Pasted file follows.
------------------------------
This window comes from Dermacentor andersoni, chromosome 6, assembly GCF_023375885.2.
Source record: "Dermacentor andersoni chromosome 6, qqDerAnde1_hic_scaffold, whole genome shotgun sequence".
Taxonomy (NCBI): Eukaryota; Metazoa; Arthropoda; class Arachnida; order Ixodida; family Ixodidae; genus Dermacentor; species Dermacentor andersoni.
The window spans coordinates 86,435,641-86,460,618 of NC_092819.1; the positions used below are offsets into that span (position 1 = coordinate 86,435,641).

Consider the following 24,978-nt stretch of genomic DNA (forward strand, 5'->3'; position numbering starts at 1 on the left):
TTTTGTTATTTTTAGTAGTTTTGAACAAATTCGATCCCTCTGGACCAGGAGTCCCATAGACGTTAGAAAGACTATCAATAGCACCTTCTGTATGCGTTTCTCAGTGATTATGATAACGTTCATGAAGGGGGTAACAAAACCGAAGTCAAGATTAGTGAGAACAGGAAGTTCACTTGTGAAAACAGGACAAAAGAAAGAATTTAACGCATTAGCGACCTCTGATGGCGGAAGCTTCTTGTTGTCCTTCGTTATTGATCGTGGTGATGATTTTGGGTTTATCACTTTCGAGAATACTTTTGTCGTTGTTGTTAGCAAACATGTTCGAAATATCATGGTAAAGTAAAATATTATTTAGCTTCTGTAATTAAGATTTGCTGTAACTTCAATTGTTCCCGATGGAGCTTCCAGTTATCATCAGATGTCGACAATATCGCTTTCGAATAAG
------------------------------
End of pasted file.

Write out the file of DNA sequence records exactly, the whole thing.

This window comes from Dermacentor andersoni, chromosome 6, assembly GCF_023375885.2.
Source record: "Dermacentor andersoni chromosome 6, qqDerAnde1_hic_scaffold, whole genome shotgun sequence".
Taxonomy (NCBI): Eukaryota; Metazoa; Arthropoda; class Arachnida; order Ixodida; family Ixodidae; genus Dermacentor; species Dermacentor andersoni.
The window spans coordinates 86,435,641-86,460,618 of NC_092819.1; the positions used below are offsets into that span (position 1 = coordinate 86,435,641).

Consider the following 24,978-nt stretch of genomic DNA (forward strand, 5'->3'; position numbering starts at 1 on the left):
TTTTGTTATTTTTAGTAGTTTTGAACAAATTCGATCCCTCTGGACCAGGAGTCCCATAGACGTTAGAAAGACTATCAATAGCACCTTCTGTATGCGTTTCTCAGTGATTATGATAACGTTCATGAAGGGGGTAACAAAACCGAAGTCAAGATTAGTGAGAACAGGAAGTTCACTTGTGAAAACAGGACAAAAGAAAGAATTTAACGCATTAGCGACCTCTGATGGCGGAAGCTTCTTGTTGTCCTTCGTTATTGATCGTGGTGATGATTTTGGGTTTATCACTTTCGAGAATACTTTTGTCGTTGTTGTTAGCAAACATGTTCGAAATATCATGGTAAAGTAAAATATTATTTAGCTTCTGTAATTAAGATTTGCTGTAACTTCAATTGTTCCCGATGGAGCTTCCAGTTATCATCAGATGTCGACAATATCGCTTTCGAATAAG